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Everybody wants to be an editor

One of the main arguments I’ve heard from critics about my two arrests for photographing cops against their wishes is that I wasn’t photographing anything newsworthy, so I should not have risked getting arrested.

They tell me I should pick my battles and only choose the ones th


One of the main arguments I’ve heard from critics about my two arrests for photographing cops against their wishes is that I wasn’t photographing anything newsworthy, so I should not have risked getting arrested.

They tell me I should pick my battles and only choose the ones that matter.

The problem is, if you allow the cops to forbid you from taking photos on the small stuff, why you should expect it to get any easier when you have a Pulitzer Prize winning photo opportunity?

The other problem is, by allowing them to intimidate you from taking the photo, you allow them to make the editorial decisions for you.

As a professional journalist who graduated with a degree in journalism and has worked in newsrooms on both coasts, including a few in between, I am capable of making my own judgment on what is newsworthy or not.

And frankly, even if a photo is not particularly newsworthy, the officer still doesn’t have a right to forbid me from taking it as long as I am not interfering with an investigation or otherwise breaking the law.

That should be common sense but it obviously isn’t because cops continually believe their badge gives them an editorial authority over what gets reported.

It doesn’t.

The issue is highlighted this week by Las Vegas Review-Journal columnist Thomas Mitchell:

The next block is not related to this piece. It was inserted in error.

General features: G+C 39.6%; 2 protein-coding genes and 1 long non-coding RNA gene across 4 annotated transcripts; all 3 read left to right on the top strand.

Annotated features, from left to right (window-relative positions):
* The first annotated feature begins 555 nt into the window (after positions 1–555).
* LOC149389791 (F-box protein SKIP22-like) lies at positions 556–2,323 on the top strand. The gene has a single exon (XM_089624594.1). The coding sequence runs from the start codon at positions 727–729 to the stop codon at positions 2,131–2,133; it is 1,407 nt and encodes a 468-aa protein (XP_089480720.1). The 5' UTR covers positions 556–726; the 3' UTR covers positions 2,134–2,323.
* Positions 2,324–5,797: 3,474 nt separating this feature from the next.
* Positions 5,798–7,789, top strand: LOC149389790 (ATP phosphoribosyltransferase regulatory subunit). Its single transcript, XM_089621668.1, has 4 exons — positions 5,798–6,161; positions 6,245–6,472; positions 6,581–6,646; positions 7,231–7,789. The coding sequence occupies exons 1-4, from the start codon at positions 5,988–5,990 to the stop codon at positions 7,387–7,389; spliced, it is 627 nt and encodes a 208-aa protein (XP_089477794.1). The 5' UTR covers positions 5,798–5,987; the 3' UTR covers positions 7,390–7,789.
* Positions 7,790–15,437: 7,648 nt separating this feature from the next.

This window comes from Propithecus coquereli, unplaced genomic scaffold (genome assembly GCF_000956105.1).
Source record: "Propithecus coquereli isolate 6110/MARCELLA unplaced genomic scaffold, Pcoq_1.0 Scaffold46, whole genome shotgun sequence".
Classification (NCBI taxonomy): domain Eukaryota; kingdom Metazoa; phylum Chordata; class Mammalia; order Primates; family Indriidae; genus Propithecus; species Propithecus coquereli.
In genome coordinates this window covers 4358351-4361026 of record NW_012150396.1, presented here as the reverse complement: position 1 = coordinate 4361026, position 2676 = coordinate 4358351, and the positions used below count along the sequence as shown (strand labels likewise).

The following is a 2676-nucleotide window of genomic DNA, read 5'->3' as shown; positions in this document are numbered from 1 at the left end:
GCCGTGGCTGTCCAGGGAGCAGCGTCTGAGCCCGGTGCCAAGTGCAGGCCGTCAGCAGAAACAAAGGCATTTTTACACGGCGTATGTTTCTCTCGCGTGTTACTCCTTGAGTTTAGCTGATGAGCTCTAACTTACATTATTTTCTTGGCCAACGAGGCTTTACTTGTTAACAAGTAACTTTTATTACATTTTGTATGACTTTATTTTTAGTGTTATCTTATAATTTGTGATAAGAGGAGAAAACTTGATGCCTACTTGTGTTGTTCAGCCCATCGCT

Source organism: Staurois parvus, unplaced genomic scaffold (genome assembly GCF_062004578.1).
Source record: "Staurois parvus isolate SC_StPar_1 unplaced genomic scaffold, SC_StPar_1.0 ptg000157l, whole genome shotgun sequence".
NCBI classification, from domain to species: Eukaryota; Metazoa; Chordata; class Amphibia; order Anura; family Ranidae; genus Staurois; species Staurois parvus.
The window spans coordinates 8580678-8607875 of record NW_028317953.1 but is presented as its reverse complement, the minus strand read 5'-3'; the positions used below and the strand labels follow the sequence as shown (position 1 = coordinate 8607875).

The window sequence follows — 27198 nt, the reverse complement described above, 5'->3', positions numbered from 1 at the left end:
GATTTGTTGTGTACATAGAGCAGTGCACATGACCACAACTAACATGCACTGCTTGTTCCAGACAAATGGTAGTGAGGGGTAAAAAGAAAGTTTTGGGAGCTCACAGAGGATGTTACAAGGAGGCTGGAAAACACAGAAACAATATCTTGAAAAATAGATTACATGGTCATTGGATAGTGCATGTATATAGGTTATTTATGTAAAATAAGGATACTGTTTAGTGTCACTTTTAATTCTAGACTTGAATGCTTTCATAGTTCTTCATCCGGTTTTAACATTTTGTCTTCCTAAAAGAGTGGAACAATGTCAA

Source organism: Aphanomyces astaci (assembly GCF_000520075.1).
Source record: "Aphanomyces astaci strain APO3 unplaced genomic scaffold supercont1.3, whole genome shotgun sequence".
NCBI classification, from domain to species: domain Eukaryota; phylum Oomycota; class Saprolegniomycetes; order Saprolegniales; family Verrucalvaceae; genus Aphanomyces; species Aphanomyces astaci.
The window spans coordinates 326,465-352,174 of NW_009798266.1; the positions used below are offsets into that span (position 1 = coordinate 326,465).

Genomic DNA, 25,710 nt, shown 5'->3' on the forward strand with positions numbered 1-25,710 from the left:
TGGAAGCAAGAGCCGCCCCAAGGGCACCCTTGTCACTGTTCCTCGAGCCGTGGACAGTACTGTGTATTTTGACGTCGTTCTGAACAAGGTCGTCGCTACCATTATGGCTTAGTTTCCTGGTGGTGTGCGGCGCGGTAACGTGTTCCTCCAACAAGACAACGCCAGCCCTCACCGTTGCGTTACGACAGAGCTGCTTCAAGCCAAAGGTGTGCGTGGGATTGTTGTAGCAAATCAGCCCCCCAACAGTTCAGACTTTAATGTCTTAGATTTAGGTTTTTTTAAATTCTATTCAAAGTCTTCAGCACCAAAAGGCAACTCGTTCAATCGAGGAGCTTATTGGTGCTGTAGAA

The everybody-wants-to-be-the-editor phenomenon surfaced again at the funeral of Stan Cooper, the federal courthouse security officer killed during a gun battle with a man upset over the outcome of his court case.

The funeral was in a large church, and the public was invited.

Our reporter Richard Lake arrived early and was in the church talking with officials of the church about the services. Everyone was cooperative.

Lake made the mistake of going outside to talk with our photographer, who was not allowed inside with his equipment. Several reporters from various media were talking to Las Vegas Metropolitan Police public information officer Bill Cassell, and Lake joined the group.

Cassell asked Lake where he had been, and Lake replied he had been inside the church. Cassell told Lake he was not allowed in the church on orders of the U.S. Marshal Service. To which Lake replied he would put away his notebook and pocket his Review-Journal photo identification badge, which was hanging visibly from his belt, and then enter the church like any other member of the public. At this point Cassell said he would have him arrested.

Rather than risk spending the night in jail, Lake returned to the office to watch the televised services while the city desk sent another reporter, without badge showing, to report from inside.

Mitchell first addressed the issue in a column back in November after another incident in which a law enforcement was trying to play editor.

On Monday, a throng of reporters and photographers gathered at Family Court for a child support hearing for Dr. Conrad Murray, whose medical care for the late pop star Michael Jackson has drawn the scrutiny of authorities and the press.

When the hearing was over, Dr. Murray exited, but the journalists in the courtroom were blocked by an armed bailiff, presumably so the celebrity doctor could escape the courthouse without being pestered by those rude members of the Fourth Estate.

Yes, those mob scenes of screaming tabloidistas and scrambling paparazzi are so unseemly, even embarrassing to those of us in the more genteel ranks, but that is no license for the bailiff to play editor

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